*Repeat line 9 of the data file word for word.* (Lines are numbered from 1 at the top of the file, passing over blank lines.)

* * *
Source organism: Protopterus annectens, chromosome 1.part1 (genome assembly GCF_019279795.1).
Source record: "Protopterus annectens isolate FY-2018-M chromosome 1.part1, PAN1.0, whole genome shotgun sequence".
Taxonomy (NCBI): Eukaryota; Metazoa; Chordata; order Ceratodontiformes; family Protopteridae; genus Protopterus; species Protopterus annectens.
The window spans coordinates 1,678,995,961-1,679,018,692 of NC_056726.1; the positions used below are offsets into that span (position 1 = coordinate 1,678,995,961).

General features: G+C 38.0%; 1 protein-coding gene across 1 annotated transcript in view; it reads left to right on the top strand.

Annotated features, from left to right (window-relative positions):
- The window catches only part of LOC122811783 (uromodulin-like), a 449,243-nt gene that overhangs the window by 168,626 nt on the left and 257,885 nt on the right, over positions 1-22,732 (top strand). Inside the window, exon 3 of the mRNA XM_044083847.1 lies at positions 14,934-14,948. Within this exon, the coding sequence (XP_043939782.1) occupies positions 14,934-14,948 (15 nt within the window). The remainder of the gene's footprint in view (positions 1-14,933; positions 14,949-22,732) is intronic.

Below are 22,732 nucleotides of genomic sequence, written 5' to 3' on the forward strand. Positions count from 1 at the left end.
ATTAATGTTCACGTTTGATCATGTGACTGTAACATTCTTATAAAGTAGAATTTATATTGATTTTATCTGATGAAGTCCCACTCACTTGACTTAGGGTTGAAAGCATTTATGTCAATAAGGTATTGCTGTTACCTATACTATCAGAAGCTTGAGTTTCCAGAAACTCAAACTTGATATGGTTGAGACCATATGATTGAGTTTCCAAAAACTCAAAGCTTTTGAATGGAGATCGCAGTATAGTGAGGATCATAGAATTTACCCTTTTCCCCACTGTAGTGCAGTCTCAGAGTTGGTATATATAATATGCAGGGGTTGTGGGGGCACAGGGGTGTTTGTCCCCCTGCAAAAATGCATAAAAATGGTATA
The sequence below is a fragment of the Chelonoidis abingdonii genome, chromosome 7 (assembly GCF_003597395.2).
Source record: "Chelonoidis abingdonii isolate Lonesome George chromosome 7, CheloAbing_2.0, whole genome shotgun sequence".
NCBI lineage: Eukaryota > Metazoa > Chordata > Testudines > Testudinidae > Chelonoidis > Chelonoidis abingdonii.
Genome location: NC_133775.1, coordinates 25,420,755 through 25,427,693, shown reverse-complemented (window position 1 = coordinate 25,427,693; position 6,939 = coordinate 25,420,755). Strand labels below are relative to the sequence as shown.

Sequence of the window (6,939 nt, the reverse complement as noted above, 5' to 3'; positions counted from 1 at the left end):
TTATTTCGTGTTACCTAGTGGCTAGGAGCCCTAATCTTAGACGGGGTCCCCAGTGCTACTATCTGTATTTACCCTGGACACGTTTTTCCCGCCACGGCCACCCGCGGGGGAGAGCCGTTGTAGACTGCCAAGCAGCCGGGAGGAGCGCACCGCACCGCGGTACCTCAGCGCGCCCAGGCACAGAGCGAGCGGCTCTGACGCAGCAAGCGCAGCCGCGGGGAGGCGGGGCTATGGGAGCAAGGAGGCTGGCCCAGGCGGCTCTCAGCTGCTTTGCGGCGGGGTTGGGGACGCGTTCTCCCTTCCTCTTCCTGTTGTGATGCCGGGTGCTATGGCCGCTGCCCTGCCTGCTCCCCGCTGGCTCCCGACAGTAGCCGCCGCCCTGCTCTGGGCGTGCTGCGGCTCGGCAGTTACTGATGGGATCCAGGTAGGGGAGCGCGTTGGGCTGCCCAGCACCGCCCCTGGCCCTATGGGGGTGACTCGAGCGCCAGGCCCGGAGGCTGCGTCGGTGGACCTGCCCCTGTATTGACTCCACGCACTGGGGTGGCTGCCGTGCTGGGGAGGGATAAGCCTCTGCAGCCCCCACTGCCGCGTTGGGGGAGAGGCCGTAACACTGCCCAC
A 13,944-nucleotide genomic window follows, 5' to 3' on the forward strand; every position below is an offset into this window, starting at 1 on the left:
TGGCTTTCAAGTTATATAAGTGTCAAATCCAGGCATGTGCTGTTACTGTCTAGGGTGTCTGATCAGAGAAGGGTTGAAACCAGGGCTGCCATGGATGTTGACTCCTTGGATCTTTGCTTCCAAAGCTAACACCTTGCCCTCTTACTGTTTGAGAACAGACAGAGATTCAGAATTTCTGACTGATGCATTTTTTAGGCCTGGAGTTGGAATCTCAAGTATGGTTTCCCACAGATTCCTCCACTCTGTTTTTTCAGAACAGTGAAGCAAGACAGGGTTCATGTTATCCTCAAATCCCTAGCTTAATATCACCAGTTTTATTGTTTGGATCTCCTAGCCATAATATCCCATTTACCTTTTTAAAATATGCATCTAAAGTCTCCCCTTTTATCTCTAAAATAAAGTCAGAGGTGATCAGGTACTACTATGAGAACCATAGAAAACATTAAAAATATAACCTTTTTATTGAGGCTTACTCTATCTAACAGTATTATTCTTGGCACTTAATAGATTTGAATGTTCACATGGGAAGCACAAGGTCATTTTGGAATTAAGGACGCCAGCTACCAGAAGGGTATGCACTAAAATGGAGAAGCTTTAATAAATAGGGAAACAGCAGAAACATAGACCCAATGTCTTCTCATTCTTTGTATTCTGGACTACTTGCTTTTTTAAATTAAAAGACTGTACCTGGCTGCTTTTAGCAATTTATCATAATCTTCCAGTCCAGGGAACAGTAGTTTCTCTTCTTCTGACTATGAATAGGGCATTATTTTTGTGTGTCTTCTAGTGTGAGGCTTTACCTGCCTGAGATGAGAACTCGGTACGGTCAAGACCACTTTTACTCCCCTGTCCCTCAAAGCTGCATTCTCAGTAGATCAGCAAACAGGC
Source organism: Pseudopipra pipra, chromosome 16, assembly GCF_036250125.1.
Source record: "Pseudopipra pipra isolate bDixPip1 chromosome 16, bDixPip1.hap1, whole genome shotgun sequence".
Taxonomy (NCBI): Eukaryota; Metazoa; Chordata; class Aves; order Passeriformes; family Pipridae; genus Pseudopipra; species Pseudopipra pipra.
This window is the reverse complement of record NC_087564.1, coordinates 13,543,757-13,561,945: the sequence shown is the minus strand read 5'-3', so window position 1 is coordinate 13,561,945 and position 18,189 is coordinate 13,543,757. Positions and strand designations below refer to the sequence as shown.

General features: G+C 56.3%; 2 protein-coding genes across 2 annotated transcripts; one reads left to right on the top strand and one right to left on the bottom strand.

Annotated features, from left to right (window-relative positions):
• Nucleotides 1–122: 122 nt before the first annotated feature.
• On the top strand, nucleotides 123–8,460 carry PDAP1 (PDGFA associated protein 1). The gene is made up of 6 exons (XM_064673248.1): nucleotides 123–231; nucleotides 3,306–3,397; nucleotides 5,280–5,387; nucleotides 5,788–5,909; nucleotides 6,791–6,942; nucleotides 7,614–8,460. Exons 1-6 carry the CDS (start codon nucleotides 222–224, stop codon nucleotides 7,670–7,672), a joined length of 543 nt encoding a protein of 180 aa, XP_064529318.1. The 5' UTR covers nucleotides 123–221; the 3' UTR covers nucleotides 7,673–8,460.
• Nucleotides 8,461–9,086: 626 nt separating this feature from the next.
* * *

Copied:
ATTAATGTTCACGTTTGATCATGTGACTGTAACATTCTTATAAAGTAGAATTTATATTGATTTTATCTGATGAAGTCCCACTCACTTGACTTAGGGTTGAAAGCATTTATGTCAATAAGGTATTGCTGTTACCTATACTATCAGAAGCTTGAGTTTCCAGAAACTCAAACTTGATATGGTTGAGACCATATGATTGAGTTTCCAAAAACTCAAAGCTTTTGAATGGAGATCGCAGTATAGTGAGGATCATAGAATTTACCCTTTTCCCCACTGTAGTGCAGTCTCAGAGTTGGTATATATAATATGCAGGGGTTGTGGGGGCACAGGGGTGTTTGTCCCCCTGCAAAAATGCATAAAAATGGTATA